Hour by hour they sing in the crepe myrtle
And glossy tulip trees
On quiet side streets in southern towns.

Give praise with the rippling speech
Of the eider-duck and her ducklings
As they paddle their way downstream
In the red-gold morning
On Restiguche, their cold river,
Salmon river,
Wilderness river.

Give praise with the whitethroat sparrow.
Far, far from the cities,
Far even from the towns,
With piercing innocence
He sings in the spruce-tree tops,
Always four notes
And four notes only.

Give praise with water,
With storms of rain and thunder
And the small rains that sparkle as they dry,
And the faint floating ocean roar
That fills the seaside villages,
And the clear brooks that travel down the mountains

And with this poem, a leaf on the vast flood,
And with the angels in that other country.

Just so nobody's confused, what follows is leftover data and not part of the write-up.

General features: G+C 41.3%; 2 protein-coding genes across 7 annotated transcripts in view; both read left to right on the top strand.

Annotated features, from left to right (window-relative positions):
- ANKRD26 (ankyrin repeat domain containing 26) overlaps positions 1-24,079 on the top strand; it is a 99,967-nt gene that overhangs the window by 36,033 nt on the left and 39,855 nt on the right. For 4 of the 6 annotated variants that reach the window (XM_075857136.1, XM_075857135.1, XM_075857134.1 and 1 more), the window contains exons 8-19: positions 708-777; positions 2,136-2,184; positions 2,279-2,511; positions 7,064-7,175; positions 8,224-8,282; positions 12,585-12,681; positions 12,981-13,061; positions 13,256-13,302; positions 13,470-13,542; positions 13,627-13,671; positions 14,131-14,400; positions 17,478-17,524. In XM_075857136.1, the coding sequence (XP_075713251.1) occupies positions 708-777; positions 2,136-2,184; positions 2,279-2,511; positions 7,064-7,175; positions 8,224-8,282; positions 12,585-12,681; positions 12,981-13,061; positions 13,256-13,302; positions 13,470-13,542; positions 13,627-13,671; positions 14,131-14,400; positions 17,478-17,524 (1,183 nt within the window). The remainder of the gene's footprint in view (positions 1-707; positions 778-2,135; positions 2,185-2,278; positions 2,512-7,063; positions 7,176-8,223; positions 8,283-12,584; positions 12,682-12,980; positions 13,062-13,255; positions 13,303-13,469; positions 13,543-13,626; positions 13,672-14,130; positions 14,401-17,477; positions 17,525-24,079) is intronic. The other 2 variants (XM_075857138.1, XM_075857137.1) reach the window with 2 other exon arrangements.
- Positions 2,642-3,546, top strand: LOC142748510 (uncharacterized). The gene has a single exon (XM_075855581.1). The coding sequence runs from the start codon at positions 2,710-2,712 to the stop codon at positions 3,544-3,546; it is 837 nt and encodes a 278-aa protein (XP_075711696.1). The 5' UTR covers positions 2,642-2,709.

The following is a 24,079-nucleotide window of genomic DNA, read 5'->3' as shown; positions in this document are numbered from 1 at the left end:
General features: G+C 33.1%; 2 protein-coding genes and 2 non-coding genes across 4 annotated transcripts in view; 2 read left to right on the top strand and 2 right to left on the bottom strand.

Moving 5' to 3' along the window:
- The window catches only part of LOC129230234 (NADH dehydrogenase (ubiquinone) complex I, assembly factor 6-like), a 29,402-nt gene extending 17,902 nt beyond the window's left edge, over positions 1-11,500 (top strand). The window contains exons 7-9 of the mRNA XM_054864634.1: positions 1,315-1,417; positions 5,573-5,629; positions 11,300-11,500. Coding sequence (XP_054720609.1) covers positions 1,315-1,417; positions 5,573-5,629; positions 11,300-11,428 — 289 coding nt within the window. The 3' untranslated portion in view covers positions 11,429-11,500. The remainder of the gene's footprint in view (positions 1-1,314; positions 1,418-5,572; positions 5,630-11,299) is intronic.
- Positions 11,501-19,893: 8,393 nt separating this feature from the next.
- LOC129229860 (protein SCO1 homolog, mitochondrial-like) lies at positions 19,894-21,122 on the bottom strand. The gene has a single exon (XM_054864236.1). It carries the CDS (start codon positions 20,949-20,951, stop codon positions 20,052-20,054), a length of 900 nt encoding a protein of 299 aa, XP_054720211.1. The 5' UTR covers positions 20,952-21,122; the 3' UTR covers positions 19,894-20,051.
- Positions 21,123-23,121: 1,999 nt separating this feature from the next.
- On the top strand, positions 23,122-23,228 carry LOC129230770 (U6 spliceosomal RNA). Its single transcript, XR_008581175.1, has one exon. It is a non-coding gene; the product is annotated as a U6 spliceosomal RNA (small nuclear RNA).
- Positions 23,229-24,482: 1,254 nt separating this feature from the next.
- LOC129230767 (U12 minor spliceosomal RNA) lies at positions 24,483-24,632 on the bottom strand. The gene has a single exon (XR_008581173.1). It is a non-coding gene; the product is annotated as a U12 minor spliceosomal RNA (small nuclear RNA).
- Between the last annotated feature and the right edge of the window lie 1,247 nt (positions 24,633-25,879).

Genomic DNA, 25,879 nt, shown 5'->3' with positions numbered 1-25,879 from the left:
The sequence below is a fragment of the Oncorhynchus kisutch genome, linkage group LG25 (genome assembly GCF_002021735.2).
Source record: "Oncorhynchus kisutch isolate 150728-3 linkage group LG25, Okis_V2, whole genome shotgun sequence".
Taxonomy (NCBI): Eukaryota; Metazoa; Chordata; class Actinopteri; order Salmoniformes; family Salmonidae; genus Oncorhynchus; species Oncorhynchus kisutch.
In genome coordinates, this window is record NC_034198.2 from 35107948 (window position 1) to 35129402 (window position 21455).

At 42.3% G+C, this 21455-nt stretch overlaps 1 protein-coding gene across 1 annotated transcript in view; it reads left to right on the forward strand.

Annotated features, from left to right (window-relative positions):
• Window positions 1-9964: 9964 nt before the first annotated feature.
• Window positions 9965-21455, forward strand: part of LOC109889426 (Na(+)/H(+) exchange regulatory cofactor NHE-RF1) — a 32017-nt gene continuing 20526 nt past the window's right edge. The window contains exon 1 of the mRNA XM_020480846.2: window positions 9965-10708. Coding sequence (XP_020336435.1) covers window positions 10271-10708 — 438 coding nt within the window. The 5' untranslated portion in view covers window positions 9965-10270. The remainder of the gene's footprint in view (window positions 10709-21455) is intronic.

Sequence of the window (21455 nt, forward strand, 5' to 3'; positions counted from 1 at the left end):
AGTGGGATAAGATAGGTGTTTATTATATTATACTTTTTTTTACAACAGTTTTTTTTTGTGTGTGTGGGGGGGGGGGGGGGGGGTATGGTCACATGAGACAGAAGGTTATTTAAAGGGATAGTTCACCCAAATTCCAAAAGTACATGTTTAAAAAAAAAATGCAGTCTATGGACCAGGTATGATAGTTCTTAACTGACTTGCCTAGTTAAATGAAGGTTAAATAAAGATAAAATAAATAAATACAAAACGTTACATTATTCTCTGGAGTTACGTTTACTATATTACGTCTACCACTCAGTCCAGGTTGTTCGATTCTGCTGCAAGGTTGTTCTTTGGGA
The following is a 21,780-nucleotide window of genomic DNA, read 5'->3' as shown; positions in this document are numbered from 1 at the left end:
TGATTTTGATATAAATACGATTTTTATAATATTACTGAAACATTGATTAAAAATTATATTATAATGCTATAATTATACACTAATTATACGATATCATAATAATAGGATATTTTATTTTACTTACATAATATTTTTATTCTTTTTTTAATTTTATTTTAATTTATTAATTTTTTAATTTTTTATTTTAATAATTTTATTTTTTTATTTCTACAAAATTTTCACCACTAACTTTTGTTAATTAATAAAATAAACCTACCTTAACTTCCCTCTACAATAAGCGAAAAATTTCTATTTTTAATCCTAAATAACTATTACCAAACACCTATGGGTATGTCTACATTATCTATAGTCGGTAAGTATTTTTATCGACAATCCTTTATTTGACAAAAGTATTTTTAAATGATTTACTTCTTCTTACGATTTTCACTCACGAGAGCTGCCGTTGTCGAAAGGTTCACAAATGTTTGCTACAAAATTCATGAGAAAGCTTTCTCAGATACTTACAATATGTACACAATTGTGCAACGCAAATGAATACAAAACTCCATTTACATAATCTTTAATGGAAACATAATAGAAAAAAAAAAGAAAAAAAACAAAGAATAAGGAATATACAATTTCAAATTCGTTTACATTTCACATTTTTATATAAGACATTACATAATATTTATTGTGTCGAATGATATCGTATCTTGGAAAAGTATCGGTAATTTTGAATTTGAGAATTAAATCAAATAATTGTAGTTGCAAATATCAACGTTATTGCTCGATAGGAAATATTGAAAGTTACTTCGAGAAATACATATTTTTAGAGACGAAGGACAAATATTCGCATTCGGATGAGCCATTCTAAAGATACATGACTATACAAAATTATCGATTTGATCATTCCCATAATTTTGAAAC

–Anne Porter, from Living Things. Copyright © 2006

Thank you, Mr. Turner

Tonight's Feature

Thanksgiving eve and the snow’s coming down like it thinks it’s Christmas eve and maybe I should be writing the obligatory post about all I’m thankful for. Maybe I’ll do that tomorrow. Or maybe I’ll just think it and you’ll know it already, because aren’t we all thankful for mostly the same things?

The kitchen is smudged with evidence of the day’s preparations: drips of brown butter ice cream (for this, I am truly thankful), puffs of flour, scattered crumbs, steam from the simmering pot of stock. At 7.30 this evening, I kicked off my shoes and flopped onto the sofa and turned on the TV.

We’ve had TV for a year now. It mostly doesn’t figure into my life, but I tell you, here’s something I’m thankful for: Turner Classic Movies. What a pure joy. Old movies, day and night. No commercials. Brando and Bogart, the Barrymores and Bette Davis. Hitchcock, Huston, Hepburn. Astaire, Ginger, Bing.

Cary Grant, for goodness sake.

Black and white, technicolor. Romances, musicals, mysteries, westerns. Given the chance, I’ll gluttonously feast on them all afternoon.

If only I had a snowbound holiday weekend coming. Can you even imagine how delightful that would be?

Before the storm

Black & Tan